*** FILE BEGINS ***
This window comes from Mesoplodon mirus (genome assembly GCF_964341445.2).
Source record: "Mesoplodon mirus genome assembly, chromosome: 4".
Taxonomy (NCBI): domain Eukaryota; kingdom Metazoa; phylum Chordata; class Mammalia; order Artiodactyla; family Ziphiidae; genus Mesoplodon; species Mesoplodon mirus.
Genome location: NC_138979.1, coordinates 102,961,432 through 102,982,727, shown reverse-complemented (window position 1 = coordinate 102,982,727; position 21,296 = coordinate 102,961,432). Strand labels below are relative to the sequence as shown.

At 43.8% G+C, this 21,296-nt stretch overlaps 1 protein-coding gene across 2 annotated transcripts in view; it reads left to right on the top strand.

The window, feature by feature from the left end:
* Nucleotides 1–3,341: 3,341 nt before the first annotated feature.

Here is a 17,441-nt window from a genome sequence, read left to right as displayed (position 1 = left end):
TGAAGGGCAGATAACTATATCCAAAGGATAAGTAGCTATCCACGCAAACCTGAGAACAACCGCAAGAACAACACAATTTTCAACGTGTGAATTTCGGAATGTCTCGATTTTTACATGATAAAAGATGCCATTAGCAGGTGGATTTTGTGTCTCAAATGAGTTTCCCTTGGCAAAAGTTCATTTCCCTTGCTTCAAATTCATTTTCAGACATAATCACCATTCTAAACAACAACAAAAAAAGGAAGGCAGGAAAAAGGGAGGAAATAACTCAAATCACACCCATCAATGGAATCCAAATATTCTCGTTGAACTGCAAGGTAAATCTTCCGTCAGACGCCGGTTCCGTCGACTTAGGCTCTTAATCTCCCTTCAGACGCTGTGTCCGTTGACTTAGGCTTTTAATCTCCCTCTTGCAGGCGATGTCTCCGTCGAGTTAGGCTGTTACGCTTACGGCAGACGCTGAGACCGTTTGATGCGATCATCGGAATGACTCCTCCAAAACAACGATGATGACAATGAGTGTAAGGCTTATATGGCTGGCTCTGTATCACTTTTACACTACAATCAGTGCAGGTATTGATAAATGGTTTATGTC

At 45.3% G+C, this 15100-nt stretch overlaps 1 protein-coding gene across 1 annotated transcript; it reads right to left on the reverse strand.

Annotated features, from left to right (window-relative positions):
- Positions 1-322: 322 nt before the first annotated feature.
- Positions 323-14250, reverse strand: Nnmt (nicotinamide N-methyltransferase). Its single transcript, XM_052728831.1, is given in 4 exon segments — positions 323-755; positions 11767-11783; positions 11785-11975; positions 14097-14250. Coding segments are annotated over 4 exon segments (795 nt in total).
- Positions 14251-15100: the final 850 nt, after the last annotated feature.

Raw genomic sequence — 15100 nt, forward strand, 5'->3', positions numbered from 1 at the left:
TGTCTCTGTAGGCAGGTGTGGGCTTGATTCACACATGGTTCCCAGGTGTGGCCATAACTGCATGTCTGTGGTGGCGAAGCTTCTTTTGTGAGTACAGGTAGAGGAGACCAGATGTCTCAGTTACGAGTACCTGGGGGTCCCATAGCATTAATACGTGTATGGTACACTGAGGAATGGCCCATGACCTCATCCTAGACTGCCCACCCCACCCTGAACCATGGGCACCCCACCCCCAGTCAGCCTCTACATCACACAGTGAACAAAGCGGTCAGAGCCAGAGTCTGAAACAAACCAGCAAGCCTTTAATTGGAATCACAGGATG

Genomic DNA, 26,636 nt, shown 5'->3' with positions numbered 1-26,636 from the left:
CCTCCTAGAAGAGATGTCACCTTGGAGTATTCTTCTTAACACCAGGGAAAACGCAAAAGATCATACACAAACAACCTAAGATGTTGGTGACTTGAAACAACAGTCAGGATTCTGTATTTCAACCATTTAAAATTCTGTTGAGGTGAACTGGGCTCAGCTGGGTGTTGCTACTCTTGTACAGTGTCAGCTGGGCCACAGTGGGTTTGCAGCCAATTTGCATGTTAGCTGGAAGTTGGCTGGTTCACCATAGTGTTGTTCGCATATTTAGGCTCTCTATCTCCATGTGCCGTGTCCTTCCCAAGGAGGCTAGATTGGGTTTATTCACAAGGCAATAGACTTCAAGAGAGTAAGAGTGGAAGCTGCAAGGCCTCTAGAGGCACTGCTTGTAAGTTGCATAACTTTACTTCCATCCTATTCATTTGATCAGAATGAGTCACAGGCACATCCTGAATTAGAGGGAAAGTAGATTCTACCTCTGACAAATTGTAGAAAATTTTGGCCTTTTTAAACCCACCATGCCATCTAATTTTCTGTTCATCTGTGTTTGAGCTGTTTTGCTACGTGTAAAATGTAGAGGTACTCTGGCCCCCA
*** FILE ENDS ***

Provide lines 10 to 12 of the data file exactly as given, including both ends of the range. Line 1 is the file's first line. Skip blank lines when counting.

At 45.3% G+C, this 15100-nt stretch overlaps 1 protein-coding gene across 1 annotated transcript; it reads right to left on the reverse strand.

Annotated features, from left to right (window-relative positions):
- Positions 1-322: 322 nt before the first annotated feature.